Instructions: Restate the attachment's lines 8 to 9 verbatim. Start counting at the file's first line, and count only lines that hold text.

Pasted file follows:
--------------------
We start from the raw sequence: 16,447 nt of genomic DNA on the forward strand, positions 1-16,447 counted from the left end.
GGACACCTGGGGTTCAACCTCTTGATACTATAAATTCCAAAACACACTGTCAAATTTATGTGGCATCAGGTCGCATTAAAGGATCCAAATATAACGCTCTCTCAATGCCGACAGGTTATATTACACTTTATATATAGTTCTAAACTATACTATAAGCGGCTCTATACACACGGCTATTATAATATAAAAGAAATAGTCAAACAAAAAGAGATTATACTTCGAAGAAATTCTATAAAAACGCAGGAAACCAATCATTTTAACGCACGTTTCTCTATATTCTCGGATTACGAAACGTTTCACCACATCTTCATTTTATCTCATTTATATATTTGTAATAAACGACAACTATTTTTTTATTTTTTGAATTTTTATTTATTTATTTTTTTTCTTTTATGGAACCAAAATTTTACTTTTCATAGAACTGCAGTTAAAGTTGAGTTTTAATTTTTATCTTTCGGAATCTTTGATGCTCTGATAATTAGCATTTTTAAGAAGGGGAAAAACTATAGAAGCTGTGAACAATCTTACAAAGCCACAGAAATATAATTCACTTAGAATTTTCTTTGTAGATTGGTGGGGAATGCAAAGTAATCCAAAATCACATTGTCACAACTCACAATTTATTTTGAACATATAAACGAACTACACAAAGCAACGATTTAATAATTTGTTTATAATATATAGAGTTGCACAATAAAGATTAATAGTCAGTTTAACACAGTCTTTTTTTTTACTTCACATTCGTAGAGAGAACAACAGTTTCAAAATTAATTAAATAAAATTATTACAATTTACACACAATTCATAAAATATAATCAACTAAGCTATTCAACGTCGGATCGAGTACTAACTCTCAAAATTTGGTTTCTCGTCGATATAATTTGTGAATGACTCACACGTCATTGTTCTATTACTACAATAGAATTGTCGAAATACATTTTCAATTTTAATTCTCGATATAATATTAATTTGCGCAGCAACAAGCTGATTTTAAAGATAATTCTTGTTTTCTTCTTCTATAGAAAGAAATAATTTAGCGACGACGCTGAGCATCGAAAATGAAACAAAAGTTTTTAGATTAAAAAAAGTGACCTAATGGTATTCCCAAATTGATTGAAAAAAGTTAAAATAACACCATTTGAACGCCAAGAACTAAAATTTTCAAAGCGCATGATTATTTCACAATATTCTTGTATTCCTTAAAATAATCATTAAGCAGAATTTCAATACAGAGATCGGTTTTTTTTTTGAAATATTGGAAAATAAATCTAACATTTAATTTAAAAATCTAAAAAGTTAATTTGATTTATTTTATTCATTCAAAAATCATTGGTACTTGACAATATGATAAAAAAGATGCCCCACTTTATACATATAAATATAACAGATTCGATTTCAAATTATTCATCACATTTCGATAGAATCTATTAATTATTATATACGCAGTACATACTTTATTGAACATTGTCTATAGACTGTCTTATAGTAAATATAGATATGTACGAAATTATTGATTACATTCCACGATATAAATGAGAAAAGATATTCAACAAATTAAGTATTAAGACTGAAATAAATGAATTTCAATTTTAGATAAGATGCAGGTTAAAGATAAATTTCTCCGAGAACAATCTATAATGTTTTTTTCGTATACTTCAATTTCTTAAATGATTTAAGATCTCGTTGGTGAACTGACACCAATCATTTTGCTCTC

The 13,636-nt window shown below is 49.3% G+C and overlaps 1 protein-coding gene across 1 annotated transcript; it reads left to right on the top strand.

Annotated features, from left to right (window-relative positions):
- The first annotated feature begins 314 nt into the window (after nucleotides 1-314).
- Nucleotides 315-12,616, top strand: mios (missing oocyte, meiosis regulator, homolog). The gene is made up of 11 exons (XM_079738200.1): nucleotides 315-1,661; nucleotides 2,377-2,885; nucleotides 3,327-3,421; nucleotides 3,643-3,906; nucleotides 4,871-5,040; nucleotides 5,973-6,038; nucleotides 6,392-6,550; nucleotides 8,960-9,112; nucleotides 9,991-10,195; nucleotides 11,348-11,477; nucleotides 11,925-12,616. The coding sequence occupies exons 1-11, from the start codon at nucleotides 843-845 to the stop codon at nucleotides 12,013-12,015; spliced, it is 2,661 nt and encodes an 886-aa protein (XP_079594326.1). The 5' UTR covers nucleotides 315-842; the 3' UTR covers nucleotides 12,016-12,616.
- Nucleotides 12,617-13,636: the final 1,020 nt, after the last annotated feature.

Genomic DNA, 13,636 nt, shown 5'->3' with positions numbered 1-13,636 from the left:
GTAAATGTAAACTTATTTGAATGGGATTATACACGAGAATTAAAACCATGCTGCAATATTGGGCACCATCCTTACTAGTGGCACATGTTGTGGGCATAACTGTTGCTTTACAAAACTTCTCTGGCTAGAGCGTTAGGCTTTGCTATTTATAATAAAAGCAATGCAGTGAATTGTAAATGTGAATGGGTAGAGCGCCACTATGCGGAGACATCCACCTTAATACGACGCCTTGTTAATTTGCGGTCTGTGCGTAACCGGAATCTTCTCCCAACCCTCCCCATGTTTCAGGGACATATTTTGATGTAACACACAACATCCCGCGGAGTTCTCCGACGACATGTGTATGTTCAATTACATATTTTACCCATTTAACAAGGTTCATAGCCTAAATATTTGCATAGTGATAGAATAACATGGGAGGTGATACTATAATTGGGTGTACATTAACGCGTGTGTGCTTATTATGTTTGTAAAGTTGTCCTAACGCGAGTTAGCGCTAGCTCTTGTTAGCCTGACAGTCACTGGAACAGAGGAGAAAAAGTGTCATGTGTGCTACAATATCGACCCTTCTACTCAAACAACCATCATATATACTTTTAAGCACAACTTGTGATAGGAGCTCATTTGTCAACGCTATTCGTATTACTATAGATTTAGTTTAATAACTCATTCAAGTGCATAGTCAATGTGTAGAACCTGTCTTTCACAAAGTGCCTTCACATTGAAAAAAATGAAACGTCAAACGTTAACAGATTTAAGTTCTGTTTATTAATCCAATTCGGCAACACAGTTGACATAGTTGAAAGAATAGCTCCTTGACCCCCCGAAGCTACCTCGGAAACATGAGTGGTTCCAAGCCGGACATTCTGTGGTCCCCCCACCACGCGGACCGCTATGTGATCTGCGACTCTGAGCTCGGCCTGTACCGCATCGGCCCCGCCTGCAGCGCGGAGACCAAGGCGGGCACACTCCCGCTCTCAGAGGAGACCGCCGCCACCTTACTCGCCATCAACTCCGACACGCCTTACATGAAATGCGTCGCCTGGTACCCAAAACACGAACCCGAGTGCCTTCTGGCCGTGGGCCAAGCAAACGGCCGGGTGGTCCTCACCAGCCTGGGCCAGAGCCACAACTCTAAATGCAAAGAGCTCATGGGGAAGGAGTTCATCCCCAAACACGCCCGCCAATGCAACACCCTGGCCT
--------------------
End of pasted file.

Genomic DNA, 13,636 nt, shown 5'->3' with positions numbered 1-13,636 from the left:
GTAAATGTAAACTTATTTGAATGGGATTATACACGAGAATTAAAACCATGCTGCAATATTGGGCACCATCCTTACTAGTGGCACATGTTGTGGGCATAACTGTTGCTTTACAAAACTTCTCTGGCTAGAGCGTTAGGCTTTGCTATTTATAATAAAAGCAATGCAGTGAATTGTAAATGTGAATGGGTAGAGCGCCACTATGCGGAGACATCCACCTTAATACGACGCCTTGTTAATTTGCGGTCTGTGCGTAACCGGAATCTTCTCCCAACCCTCCCCATGTTTCAGGGACATATTTTGATGTAACACACAACATCCCGCGGAGTTCTCCGACGACATGTGTATGTTCAATTACATATTTTACCCATTTAACAAGGTTCATAGCCTAAATATTTGCATAGTGATAGAATAACATGGGAGGTGATACTATAATTGGGTGTACATTAACGCGTGTGTGCTTATTATGTTTGTAAAGTTGTCCTAACGCGAGTTAGCGCTAGCTCTTGTTAGCCTGACAGTCACTGGAACAGAGGAGAAAAAGTGTCATGTGTGCTACAATATCGACCCTTCTACTCAAACAACCATCATATATACTTTTAAGCACAACTTGTGATAGGAGCTCATTTGTCAACGCTATTCGTATTACTATAGATTTAGTTTAATAACTCATTCAAGTGCATAGTCAATGTGTAGAACCTGTCTTTCACAAAGTGCCTTCACATTGAAAAAAATGAAACGTCAAACGTTAACAGATTTAAGTTCTGTTTATTAATCCAATTCGGCAACACAGTTGACATAGTTGAAAGAATAGCTCCTTGACCCCCCGAAGCTACCTCGGAAACATGAGTGGTTCCAAGCCGGACATTCTGTGGTCCCCCCACCACGCGGACCGCTATGTGATCTGCGACTCTGAGCTCGGCCTGTACCGCATCGGCCCCGCCTGCAGCGCGGAGACCAAGGCGGGCACACTCCCGCTCTCAGAGGAGACCGCCGCCACCTTACTCGCCATCAACTCCGACACGCCTTACATGAAATGCGTCGCCTGGTACCCAAAACACGAACCCGAGTGCCTTCTGGCCGTGGGCCAAGCAAACGGCCGGGTGGTCCTCACCAGCCTGGGCCAGAGCCACAACTCTAAATGCAAAGAGCTCATGGGGAAGGAGTTCATCCCCAAACACGCCCGCCAATGCAACACCCTGGCCT